I went to a seminar last week on the long lost memoir of Warnie Lewis (C.S. Lewis’ brother).
It was very informative
The lecturer rifled through a fat book of their personal letters, coming to well reasoned conclusions about the life and legacy of the brothers. She reminds us that Warnie was an author in his own right. She told us the story of Warnie’s conversion.
The questions began. What was Jack’s personal devotional life like? Warnie’s? What were theological beliefs the Lewises held but didn’t express publicly? The fellow in the green shirt in the corner questions the nature of Jack’s relationship with Mrs. Moore…was Warnie jealous? There is conjecture about whether their crazy school master was nicer to Warnie or Jack. It was Jack. Definitely Jack.
And then there was Warnie’s alcoholism. What was the cause? Was it the war? His mother’s early death? His natural temperament? Mrs. Moore? His relationship with his father? Wearily, we piece through the unearthed tapestry of their story, trying to follow faded threads.
But there were lovely bits too. The cheerful letter Jack sent to one of his Goddaughters on the day of her confirmation, and the playful jab at sending her the only kind of magic he seemed able to wield… a five pound note.
I walked home alone after that seminar. As the wind with its new autumn chill numbed my nose and tossed my hair, I wondered what the brother’s Lewis would have thought of all of us, sitting around with scholarly faces, engaging in the dialectic method about every detail of their bachelor lives. Did Jack ever feel, in the living of it, the weight his own life story would carry?
What a strange and wonderful thing to see a life laid out like a story at its end.
And then it struck me, like the blast of wind from the north sea I walked along:
My story has already begun.
Some of the ink on the pages of my life is already dry.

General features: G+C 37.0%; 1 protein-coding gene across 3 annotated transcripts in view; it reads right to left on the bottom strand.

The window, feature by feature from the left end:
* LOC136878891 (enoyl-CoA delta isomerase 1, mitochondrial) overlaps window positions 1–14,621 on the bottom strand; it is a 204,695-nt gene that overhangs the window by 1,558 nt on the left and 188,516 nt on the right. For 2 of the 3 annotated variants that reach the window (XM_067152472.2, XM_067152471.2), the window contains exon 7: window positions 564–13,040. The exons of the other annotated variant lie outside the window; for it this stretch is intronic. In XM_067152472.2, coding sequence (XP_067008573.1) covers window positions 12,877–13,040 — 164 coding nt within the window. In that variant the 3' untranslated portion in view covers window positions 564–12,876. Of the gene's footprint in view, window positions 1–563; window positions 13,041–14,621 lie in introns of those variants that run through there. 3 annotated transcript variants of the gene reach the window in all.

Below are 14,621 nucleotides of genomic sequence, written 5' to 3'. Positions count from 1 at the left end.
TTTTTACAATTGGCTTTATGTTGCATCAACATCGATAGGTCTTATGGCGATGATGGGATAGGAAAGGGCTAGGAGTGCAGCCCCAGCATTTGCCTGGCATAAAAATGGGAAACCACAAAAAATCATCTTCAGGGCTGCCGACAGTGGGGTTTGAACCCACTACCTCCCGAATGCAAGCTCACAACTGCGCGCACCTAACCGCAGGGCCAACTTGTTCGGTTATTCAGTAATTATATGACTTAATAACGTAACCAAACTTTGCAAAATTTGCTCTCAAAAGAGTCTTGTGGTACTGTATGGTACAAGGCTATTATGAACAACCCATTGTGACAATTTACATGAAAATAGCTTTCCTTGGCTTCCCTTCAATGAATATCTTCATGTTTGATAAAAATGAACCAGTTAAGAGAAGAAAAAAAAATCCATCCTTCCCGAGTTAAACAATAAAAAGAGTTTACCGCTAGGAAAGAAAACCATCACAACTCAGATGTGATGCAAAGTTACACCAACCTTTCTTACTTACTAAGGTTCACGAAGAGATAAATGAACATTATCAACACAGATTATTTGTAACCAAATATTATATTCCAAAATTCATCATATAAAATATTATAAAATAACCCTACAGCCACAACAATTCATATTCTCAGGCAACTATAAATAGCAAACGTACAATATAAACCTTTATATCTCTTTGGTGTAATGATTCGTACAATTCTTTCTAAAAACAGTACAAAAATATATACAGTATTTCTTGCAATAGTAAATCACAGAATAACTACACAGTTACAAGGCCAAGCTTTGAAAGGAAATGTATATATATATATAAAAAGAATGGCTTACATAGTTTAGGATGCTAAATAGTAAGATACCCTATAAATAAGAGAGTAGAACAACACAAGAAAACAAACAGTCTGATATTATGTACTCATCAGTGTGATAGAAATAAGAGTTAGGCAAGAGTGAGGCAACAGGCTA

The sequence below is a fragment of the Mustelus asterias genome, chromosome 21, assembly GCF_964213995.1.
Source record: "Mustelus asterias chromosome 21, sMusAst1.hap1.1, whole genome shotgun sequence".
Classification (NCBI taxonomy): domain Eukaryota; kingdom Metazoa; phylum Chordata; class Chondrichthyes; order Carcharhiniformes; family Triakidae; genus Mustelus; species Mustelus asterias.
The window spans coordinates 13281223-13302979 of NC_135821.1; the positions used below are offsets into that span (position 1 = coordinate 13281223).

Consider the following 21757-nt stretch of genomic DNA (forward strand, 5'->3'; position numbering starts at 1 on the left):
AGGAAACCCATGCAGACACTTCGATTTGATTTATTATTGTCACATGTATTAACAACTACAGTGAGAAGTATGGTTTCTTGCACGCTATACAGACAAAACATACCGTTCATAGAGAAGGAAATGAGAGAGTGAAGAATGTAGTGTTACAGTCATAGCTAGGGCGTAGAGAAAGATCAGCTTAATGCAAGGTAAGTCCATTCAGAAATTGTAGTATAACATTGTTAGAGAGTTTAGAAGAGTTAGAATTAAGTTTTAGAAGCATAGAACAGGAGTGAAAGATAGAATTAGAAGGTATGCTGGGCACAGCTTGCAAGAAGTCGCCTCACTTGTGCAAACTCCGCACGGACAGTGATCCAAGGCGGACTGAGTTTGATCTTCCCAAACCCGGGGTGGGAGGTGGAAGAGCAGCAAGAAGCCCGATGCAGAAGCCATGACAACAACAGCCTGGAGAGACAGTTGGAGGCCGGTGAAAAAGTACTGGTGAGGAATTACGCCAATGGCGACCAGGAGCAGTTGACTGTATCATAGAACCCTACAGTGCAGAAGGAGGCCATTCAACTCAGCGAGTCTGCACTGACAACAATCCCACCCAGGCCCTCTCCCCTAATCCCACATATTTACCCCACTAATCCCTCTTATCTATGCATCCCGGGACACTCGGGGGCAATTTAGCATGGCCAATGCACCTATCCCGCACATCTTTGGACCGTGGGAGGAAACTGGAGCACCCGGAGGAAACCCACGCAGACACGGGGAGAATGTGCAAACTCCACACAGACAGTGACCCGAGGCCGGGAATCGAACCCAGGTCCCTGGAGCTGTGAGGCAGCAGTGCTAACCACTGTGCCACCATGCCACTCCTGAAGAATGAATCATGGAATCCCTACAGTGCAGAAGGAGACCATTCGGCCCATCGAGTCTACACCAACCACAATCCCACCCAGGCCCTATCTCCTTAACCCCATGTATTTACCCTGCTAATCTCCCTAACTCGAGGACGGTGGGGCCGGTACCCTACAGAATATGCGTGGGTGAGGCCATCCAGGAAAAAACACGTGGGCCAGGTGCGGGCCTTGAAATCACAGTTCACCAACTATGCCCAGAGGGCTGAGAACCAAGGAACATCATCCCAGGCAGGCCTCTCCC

My story won’t begin someday in the future.
It won’t begin tomorrow.
It didn’t begin yesterday.
It began in a day I can’t remember, and stretches out before me till days I can’t see.
What story am I telling with one life of mine?
I wonder, in a hundred years, what a room of scholars bent over my journals, letters, and Facebook messages would come to think of me. If I’m honest, that’s actually a sort of horrifying thought. But I do not feel tethered by the opinions of such hypothetical people, and it is unlikely that not one will study my life like that. But, I think of the children I hope to have some day. I think of being old with my siblings, and looking back on life. I think of meeting God. And I wonder… what story will I have told with these few earthly days of mine?
The stories we tell with our lives matter.
We need look no further than the news cycles of the past week to confirm that theory.
They compound over the years, and give your story a colour, a shape, a taste. An aroma. A stench.
Choices have real impacts that cannot be wiped out with flippancy, forgetfulness, or bluster.
As my mentor often told me… God forgives, but wisdom doesn’t.
The repercussions of our decisions, good or bad, echo into our lives, and the lives we touch.
This election season has played out like a morbid, almost comic, depressing moral story. It’s really quite distressing to dwell on. It is a wreaking mess of poorly told stories, and people trying to shake or ignore the sin that has shaped the story of most of their adult life. Sin that chases you down even after 10 years.
As I’ve contemplated the sorry affair we find ourselves in, I’ve come to this: I alone can’t fix the government, the candidates, the country, the state of global affairs, this school, the Church. I am limited in my scope of influence, but this I can determine: the faithful telling of my own story.
The reform I see as necessary in my country, and indeed in my world, is a reformation of character. Policies, spin, social reform, none of it will make a difference if each individual is not living a well told story, doing what is right though it hurts, renouncing evil and perversion, celebrating kindness, goodness, and justice. Real change only comes through repentance; the turning away from the Bad, and towards the Good. The plot must shift, the characters must decide. The story must be told in years lived, not in hasty words said.
And so, with each decision I make, habit develop, attitude I allow, secret I keep, word I say, vote I cast, I hope to be telling a story of faithfulness and humility. One that I will be proud to tell my children, and reminisce about with my dearest friends. One I hope is honouring to the Jesus I follow.
It was strange and wonderful to see the Lewis brothers’ lives laid out like a story at its end.
But it was a good story they told.
And, Lord have mercy, may I tell a good one too.
So teach us to number our days, That we may present to You a heart of wisdom.